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Arthroscopic Treatment of Anterior-Inferior Glenohumeral Instability Two to Five-Year Follow-up*
Gary M. Gartsman, M.D.†; Toni S. Roddey, Ph.D., P.T., O.C.S.‡; Steven M. Hammerman, M.D.†
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Investigation performed at the Texas Orthopedic Hospital, Houston, Texas
*No benefits in any form have been received or will be received from a commercial party related directly or indirectly to the subject of this article. Funds were received in total or partial support of the research or clinical study presented in this article. The funding source was a grant from Columbia/HCA and Texas Orthopedic Hospital.
†Texas Orthopedic Hospital, Fondren Orthopedic Group, 7410 South Main Street, Houston, Texas 77030. E-mail address for G. M. Gartsman: garyg@onramp.net.
‡Texas Woman's University, 1130 M. D. Anderson Boulevard, Houston, Texas 77030.

J Bone Joint Surg Am, 2000 Jul 01;82(7):991-991
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Abstract

Background: Previous studies on arthroscopic treatment of anterior-inferior glenohumeral instability have focused on the repair of lesions of the anterior-inferior aspect of the labrum (Bankart lesions) and have demonstrated failure rates of as high as 50 percent. The current investigation supports the concept that anterior-inferior instability is associated with multiple lesions and that success rates can be increased by treating all of the lesions at the time of the operation. We present the results of arthroscopic treatment of anterior-inferior glenohumeral instability after a minimum duration of follow-up of two years.

Methods: The study group consisted of fifty-three patients who had a mean age of thirty-two years (range, fifteen to fifty-eight years) at the time of the operation. There were forty-four male and nine female patients. The mean interval from the time of the operation to the final follow-up evaluation was thirty-three months (range, twenty-six to sixty-three months). The scores on the American Shoulder and Elbow Surgeons (ASES) Shoulder Index and the rating systems of Constant and Murley, Rowe et al., and the University of California at Los Angeles (UCLA) were recorded preoperatively and at the time of the final follow-up.

Results: Preoperatively, none of the patients had an overall rating of good or excellent according to the system of Rowe et al.; however, 92 percent (forty-nine) of the fifty-three patients had a rating of good or excellent at the time of the final follow-up. The mean score improved from 45.5 points to 91.7 points on the ASES Shoulder Index, from 56.4 points to 91.8 points with the system of Constant and Murley, from 11.3 points to 91.9 points with the system of Rowe et al., and from 17.6 points to 32.0 points according to the UCLA Shoulder Score (p = 0.001 for all comparisons). The mean passive external rotation with the shoulder in 90 degrees of abduction measured 88.2 degrees. Thirty-four of thirty-eight patients returned to their desired level of sports activity following the operation. Four patients who had persistent instability were considered to have had a failure of the index operation, and one of them had a second operative procedure.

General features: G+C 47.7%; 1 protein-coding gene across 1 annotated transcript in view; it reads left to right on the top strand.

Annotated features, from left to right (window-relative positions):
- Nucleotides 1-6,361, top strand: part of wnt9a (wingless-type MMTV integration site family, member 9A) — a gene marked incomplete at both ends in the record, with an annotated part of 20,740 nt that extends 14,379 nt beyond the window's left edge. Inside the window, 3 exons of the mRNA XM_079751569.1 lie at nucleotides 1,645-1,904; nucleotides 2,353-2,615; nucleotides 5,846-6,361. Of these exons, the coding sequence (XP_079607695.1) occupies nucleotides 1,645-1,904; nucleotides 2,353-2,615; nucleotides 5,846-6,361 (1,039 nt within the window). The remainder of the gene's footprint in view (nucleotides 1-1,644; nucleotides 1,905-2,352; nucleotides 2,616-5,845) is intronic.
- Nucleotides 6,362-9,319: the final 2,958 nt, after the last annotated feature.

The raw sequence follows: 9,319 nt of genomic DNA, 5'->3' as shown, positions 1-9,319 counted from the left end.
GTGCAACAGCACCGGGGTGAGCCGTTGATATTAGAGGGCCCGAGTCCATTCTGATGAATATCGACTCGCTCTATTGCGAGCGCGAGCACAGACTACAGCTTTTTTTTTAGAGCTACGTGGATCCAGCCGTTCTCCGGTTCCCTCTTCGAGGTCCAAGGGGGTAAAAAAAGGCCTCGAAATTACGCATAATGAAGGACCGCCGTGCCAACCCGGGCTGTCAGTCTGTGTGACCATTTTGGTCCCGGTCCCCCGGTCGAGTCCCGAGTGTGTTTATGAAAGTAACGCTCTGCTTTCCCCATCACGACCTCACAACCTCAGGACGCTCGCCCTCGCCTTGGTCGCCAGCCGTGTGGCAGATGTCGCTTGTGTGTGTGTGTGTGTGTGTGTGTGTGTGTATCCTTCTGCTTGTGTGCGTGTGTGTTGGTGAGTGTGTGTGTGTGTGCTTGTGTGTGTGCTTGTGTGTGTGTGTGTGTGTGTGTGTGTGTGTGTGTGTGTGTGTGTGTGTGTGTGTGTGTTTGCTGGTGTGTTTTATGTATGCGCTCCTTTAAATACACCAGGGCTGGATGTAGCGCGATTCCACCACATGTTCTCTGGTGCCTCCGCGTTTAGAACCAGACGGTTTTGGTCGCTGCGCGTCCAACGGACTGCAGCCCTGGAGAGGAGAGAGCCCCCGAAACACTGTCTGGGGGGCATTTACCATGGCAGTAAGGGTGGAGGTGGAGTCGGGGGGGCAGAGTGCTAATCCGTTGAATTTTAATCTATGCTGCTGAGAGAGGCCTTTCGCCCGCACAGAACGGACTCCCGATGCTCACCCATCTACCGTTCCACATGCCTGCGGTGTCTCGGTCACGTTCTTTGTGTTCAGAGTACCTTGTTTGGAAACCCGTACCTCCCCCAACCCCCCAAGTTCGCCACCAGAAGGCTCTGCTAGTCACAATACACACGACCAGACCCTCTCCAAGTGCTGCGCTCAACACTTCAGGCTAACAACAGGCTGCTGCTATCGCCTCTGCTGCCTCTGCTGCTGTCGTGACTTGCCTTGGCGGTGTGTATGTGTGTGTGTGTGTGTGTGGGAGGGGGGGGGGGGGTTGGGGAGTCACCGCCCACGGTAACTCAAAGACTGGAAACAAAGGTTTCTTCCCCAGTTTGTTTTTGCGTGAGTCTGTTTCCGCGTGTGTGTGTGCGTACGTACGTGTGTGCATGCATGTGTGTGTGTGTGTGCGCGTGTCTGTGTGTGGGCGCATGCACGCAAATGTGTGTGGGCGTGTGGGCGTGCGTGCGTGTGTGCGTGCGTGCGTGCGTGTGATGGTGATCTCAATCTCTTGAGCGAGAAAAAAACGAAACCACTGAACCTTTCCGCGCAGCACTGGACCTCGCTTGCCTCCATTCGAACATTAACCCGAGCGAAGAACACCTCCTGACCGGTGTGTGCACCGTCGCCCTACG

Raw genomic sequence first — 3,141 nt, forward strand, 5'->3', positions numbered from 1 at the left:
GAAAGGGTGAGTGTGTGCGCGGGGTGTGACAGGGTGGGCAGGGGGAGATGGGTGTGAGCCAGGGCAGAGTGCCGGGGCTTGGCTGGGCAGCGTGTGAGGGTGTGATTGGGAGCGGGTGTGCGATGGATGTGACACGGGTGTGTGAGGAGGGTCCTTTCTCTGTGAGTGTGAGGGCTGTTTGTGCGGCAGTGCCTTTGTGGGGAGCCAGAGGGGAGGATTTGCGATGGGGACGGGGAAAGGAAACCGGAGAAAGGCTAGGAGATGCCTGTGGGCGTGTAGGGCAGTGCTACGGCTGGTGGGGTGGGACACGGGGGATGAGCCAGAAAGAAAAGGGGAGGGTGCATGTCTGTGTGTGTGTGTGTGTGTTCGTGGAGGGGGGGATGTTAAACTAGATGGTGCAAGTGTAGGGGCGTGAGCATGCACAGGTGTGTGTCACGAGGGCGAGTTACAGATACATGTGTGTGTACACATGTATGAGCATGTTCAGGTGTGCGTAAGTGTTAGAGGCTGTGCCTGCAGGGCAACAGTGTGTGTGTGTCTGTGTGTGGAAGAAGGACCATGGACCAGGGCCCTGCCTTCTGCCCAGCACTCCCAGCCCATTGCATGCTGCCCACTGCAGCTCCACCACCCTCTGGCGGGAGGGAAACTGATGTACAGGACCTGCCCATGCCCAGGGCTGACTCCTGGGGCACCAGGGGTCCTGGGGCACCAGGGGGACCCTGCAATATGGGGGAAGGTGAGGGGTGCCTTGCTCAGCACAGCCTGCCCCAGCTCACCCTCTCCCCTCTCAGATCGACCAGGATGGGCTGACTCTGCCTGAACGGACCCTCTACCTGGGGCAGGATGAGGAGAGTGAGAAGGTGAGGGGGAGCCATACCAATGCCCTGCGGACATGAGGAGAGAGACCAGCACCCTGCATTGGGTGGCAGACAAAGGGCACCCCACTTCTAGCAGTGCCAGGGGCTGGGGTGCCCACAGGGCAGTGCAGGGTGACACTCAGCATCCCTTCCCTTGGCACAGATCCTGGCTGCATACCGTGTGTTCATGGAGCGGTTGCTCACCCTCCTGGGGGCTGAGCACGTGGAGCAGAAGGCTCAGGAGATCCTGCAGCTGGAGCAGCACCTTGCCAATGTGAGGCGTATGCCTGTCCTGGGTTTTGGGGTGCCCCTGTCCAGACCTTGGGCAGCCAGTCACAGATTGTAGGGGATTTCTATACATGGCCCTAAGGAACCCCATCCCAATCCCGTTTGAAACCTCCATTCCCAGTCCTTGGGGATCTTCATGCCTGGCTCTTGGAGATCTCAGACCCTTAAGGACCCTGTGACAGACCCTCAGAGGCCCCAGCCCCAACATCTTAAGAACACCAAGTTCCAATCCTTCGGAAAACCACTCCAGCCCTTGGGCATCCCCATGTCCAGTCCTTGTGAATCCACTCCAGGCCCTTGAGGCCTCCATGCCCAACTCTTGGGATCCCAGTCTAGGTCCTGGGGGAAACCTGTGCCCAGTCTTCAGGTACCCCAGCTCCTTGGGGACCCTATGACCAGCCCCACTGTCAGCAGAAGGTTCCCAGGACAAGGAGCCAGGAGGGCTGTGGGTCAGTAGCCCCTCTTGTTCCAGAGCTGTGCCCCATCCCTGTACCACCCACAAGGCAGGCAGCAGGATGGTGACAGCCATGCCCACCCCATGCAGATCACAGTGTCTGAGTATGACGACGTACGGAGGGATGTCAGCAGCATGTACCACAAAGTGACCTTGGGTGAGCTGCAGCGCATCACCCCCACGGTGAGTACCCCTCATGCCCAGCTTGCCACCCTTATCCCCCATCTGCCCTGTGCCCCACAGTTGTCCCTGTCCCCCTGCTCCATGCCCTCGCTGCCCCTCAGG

Conclusions: The results of the present study suggest that our technique of arthroscopic treatment of anterior-inferior glenohumeral instability is better than previous arthroscopic techniques and is equivalent to open repair. We believe that the improved rate of success demonstrated in the present study was the result of repair not only of the anterior-inferior (Bankart) lesion but also (where necessary) of inferior and superior labral tears. Additionally, soft-tissue tension within the capsule and ligaments was corrected with use of a suture technique but was supplemented by laser thermal capsulorrhaphy in forty-eight of the fifty-three shoulders. Rotator interval repair was considered a critical factor in fourteen of the fifty-three shoulders.

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    Accreditation Statement
    These activities have been planned and implemented in accordance with the Essential Areas and policies of the Accreditation Council for Continuing Medical Education (ACCME) through the joint sponsorship of the American Academy of Orthopaedic Surgeons and The Journal of Bone and Joint Surgery, Inc. The American Academy of Orthopaedic Surgeons is accredited by the ACCME to provide continuing medical education for physicians.
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